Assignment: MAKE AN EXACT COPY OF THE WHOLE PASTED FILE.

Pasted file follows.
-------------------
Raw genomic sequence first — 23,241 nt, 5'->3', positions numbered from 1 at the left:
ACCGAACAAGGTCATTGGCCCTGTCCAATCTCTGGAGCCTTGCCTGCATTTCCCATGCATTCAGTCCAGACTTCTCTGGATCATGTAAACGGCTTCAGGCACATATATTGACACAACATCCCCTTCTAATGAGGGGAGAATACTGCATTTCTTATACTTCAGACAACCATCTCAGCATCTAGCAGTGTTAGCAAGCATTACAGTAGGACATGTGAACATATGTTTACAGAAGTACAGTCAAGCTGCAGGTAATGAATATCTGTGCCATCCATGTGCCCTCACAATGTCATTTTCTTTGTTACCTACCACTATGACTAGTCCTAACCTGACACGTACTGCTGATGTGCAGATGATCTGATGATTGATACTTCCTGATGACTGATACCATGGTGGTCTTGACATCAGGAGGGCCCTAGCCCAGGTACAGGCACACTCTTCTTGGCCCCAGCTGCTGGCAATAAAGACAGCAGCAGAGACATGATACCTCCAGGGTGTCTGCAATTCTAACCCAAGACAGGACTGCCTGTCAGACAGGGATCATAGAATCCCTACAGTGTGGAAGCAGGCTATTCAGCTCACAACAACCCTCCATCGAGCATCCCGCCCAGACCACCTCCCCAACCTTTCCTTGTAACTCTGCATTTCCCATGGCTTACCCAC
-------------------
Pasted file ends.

Raw genomic sequence first — 23,241 nt, 5'->3', positions numbered from 1 at the left:
ACCGAACAAGGTCATTGGCCCTGTCCAATCTCTGGAGCCTTGCCTGCATTTCCCATGCATTCAGTCCAGACTTCTCTGGATCATGTAAACGGCTTCAGGCACATATATTGACACAACATCCCCTTCTAATGAGGGGAGAATACTGCATTTCTTATACTTCAGACAACCATCTCAGCATCTAGCAGTGTTAGCAAGCATTACAGTAGGACATGTGAACATATGTTTACAGAAGTACAGTCAAGCTGCAGGTAATGAATATCTGTGCCATCCATGTGCCCTCACAATGTCATTTTCTTTGTTACCTACCACTATGACTAGTCCTAACCTGACACGTACTGCTGATGTGCAGATGATCTGATGATTGATACTTCCTGATGACTGATACCATGGTGGTCTTGACATCAGGAGGGCCCTAGCCCAGGTACAGGCACACTCTTCTTGGCCCCAGCTGCTGGCAATAAAGACAGCAGCAGAGACATGATACCTCCAGGGTGTCTGCAATTCTAACCCAAGACAGGACTGCCTGTCAGACAGGGATCATAGAATCCCTACAGTGTGGAAGCAGGCTATTCAGCTCACAACAACCCTCCATCGAGCATCCCGCCCAGACCACCTCCCCAACCTTTCCTTGTAACTCTGCATTTCCCATGGCTTACCCAC